- walk into the water: don’t jump or dive until you’ve checked for obstructions and the depth and know how cold it is
- know where you can get out of the water, especially if there is a current
- look out for obstructions – rocks, logs, weeds – and avoid them
- check whether the water is clean and take precautions
- look out for boats, avoid them, make sure they see and avoid you
- wear shoes to swim to protect your feet and make you feel more comfortable
- check for currents – if a river will wash you downstream make sure you know where you can get out further downstream, or if swimming across the river swim up against the current first and let it send you down
- avoid weirs
- be careful in waterfalls
- don’t swim alone
- if you can’t swim well don’t go in water out of your depth
- supervise non-swimmers, weak swimmers or young children
- if you feel panicky and are having trouble breathing, breathe out slowly and try to relax
- don’t let others persuade you to do something you don’t feel is safe for you
- don’t mix alcohol and swimming
- if you see someone in trouble in the river, here’s what to do: call for help, throw a rope or similar, and only go in to rescue them if you are trained (as a drowning person can pull you under with surprising strength).
Swimming and children and young people
In the heat of summer you can find many families, children and groups of young people swimming and enjoying the water, for example at St Helens in Thetford Forest. But for many families nowadays swimming outdoors in rivers or lakes is unfamiliar: we have been encouraged for the past 50 or so years to swim in lifeguarded swimming pools instead, and parents can be nervous.
I would argue that it is very important it is to introduce children to swimming outdoors and to teach them how to do it safely – how to judge a safe place, how it is different to a swimming pool in unpredictability and cold. Often a key factor in the rare but tragic drownings of young people in the summer is that they swim without understanding these things, and get into trouble through unexpected hazards or cold.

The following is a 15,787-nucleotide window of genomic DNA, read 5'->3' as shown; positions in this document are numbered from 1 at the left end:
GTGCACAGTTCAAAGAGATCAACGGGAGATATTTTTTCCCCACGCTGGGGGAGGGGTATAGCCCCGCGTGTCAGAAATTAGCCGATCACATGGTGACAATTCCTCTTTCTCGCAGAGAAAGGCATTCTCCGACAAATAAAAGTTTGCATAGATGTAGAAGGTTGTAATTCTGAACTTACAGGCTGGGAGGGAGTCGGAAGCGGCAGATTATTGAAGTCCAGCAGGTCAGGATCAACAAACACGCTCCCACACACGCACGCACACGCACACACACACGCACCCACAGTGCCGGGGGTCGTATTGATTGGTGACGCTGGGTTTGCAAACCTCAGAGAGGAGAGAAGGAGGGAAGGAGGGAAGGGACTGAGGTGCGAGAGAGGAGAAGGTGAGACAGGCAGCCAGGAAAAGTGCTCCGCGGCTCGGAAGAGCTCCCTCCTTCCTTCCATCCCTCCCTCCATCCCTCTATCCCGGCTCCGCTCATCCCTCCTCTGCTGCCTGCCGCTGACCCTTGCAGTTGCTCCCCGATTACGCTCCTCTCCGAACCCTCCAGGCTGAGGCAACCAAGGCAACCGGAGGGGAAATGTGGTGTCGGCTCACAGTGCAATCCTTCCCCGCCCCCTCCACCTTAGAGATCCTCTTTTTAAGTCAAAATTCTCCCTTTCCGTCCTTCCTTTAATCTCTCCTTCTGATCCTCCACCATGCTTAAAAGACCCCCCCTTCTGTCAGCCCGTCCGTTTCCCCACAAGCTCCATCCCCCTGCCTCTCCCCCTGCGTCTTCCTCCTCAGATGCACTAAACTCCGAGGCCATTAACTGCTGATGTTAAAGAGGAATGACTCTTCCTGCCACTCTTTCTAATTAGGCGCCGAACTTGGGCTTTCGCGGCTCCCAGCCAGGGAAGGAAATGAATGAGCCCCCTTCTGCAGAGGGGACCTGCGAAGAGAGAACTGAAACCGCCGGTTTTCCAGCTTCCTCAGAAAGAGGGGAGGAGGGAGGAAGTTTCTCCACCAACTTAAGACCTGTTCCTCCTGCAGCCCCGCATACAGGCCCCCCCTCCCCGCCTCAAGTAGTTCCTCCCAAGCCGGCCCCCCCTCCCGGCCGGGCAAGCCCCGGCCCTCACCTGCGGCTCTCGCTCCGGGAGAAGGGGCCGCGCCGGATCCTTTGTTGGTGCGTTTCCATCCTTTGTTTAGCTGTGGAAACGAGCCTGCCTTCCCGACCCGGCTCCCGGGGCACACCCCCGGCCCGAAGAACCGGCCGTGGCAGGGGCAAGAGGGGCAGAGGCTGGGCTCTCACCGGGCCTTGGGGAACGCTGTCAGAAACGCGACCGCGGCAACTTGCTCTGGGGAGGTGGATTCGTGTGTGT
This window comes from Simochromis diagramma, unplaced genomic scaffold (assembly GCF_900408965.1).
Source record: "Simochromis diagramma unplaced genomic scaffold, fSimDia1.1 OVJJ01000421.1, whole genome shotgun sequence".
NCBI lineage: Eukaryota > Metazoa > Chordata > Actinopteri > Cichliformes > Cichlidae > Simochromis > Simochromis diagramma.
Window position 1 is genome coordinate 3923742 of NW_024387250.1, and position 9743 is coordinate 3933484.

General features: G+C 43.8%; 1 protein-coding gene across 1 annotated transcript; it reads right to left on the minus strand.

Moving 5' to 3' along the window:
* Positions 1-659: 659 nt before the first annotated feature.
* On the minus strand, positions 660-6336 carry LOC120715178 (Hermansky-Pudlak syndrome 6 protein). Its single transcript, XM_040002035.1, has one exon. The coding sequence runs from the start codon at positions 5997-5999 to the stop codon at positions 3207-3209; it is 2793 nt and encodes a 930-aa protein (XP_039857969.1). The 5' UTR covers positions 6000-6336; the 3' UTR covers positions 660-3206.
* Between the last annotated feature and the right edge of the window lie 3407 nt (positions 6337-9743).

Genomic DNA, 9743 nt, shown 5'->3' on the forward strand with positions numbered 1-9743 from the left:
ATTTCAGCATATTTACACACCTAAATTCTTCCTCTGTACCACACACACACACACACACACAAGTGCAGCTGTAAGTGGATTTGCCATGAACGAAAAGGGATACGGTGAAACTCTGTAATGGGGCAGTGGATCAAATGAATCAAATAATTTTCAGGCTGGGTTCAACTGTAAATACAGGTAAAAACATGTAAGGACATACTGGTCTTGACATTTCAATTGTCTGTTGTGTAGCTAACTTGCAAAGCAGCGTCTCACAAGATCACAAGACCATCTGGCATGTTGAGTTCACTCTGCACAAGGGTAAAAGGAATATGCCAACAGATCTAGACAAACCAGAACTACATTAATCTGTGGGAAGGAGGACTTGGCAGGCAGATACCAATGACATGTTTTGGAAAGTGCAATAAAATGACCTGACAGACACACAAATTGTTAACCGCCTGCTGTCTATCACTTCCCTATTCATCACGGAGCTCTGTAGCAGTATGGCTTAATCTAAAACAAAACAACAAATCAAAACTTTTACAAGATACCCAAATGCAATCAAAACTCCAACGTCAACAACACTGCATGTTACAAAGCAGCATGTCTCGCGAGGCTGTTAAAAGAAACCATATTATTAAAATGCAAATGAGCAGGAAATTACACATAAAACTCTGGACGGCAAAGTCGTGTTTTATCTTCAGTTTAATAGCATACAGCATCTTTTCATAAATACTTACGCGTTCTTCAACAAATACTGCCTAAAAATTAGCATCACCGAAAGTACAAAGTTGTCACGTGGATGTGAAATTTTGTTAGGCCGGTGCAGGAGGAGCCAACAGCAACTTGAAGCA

It’s also extremely important that there are safe places where such swimming is allowed, as otherwise children and young people will find forbidden and more hidden places, making it a potentially more dangerous activity.
My advice is that we can all learn how to swim, and how to swim safely outdoors. We should take children when young to the water and teach them this, so they know how to stay safe and have fun. Parents have responsibility for the safety of children, even in a place with a lifeguard.
Breckland Outdoor Swimming project
Funding has been agreed for a project, Healing Waters, which will engage people in outdoor swimming and other watery activities with training to enjoy the waters safely and with care for the environment. Read about the Healing Waters project in more detail, and see the OS Brecks page on this website for updates, and you can sign up if interested.
Note compiled by Imogen Radford, updated Oct 2019. Please note that I have included information and advice that I believe to be accurate and helpful, but I take no responsibility for swimmers. All outdoor swimmers must be solely responsible for making their own assessment as to the risks of any sort of any particular swimming or related activity.
This note can also be downloaded (Word.doc, 4 pages)